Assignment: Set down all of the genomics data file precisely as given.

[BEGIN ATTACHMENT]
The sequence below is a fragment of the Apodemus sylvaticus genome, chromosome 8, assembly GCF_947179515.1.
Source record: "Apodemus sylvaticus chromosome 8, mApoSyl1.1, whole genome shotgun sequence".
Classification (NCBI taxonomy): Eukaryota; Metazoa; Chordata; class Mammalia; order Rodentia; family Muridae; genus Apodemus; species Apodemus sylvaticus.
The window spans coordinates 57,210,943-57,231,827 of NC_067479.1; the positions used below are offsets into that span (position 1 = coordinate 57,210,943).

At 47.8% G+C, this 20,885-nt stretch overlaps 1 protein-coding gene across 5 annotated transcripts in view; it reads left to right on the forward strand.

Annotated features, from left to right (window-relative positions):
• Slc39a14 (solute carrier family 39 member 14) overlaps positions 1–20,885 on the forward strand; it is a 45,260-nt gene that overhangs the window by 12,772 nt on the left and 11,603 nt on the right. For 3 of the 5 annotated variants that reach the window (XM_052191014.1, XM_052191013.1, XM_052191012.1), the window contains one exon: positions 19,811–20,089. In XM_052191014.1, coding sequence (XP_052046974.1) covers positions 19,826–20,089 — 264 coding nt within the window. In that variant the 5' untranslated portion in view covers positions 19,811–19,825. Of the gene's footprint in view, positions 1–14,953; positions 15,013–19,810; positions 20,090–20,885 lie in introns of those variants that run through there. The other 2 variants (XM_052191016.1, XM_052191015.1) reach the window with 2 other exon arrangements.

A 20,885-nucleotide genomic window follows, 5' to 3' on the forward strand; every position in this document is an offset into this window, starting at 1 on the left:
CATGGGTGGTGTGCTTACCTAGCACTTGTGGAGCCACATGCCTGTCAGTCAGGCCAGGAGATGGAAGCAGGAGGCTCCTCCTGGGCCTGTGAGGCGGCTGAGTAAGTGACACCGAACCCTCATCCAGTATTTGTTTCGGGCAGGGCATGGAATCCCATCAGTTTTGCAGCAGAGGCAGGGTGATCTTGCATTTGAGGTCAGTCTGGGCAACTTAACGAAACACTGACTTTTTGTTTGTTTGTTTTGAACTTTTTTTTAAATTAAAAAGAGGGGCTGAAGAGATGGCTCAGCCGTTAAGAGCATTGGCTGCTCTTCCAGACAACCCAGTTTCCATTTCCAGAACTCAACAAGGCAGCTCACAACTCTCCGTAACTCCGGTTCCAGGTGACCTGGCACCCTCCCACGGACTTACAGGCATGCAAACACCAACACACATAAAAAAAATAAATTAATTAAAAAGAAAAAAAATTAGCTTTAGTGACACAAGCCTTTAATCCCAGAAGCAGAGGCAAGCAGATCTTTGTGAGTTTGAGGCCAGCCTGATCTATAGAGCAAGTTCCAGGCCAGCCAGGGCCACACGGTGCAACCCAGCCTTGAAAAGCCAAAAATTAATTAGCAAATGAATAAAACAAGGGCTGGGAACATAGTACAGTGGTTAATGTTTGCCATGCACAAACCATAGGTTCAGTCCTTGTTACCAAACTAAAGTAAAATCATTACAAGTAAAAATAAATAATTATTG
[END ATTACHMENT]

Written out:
The sequence below is a fragment of the Apodemus sylvaticus genome, chromosome 8, assembly GCF_947179515.1.
Source record: "Apodemus sylvaticus chromosome 8, mApoSyl1.1, whole genome shotgun sequence".
Classification (NCBI taxonomy): Eukaryota; Metazoa; Chordata; class Mammalia; order Rodentia; family Muridae; genus Apodemus; species Apodemus sylvaticus.
The window spans coordinates 57,210,943-57,231,827 of NC_067479.1; the positions used below are offsets into that span (position 1 = coordinate 57,210,943).

At 47.8% G+C, this 20,885-nt stretch overlaps 1 protein-coding gene across 5 annotated transcripts in view; it reads left to right on the forward strand.

Annotated features, from left to right (window-relative positions):
• Slc39a14 (solute carrier family 39 member 14) overlaps positions 1–20,885 on the forward strand; it is a 45,260-nt gene that overhangs the window by 12,772 nt on the left and 11,603 nt on the right. For 3 of the 5 annotated variants that reach the window (XM_052191014.1, XM_052191013.1, XM_052191012.1), the window contains one exon: positions 19,811–20,089. In XM_052191014.1, coding sequence (XP_052046974.1) covers positions 19,826–20,089 — 264 coding nt within the window. In that variant the 5' untranslated portion in view covers positions 19,811–19,825. Of the gene's footprint in view, positions 1–14,953; positions 15,013–19,810; positions 20,090–20,885 lie in introns of those variants that run through there. The other 2 variants (XM_052191016.1, XM_052191015.1) reach the window with 2 other exon arrangements.

A 20,885-nucleotide genomic window follows, 5' to 3' on the forward strand; every position in this document is an offset into this window, starting at 1 on the left:
CATGGGTGGTGTGCTTACCTAGCACTTGTGGAGCCACATGCCTGTCAGTCAGGCCAGGAGATGGAAGCAGGAGGCTCCTCCTGGGCCTGTGAGGCGGCTGAGTAAGTGACACCGAACCCTCATCCAGTATTTGTTTCGGGCAGGGCATGGAATCCCATCAGTTTTGCAGCAGAGGCAGGGTGATCTTGCATTTGAGGTCAGTCTGGGCAACTTAACGAAACACTGACTTTTTGTTTGTTTGTTTTGAACTTTTTTTTAAATTAAAAAGAGGGGCTGAAGAGATGGCTCAGCCGTTAAGAGCATTGGCTGCTCTTCCAGACAACCCAGTTTCCATTTCCAGAACTCAACAAGGCAGCTCACAACTCTCCGTAACTCCGGTTCCAGGTGACCTGGCACCCTCCCACGGACTTACAGGCATGCAAACACCAACACACATAAAAAAAATAAATTAATTAAAAAGAAAAAAAATTAGCTTTAGTGACACAAGCCTTTAATCCCAGAAGCAGAGGCAAGCAGATCTTTGTGAGTTTGAGGCCAGCCTGATCTATAGAGCAAGTTCCAGGCCAGCCAGGGCCACACGGTGCAACCCAGCCTTGAAAAGCCAAAAATTAATTAGCAAATGAATAAAACAAGGGCTGGGAACATAGTACAGTGGTTAATGTTTGCCATGCACAAACCATAGGTTCAGTCCTTGTTACCAAACTAAAGTAAAATCATTACAAGTAAAAATAAATAATTATTG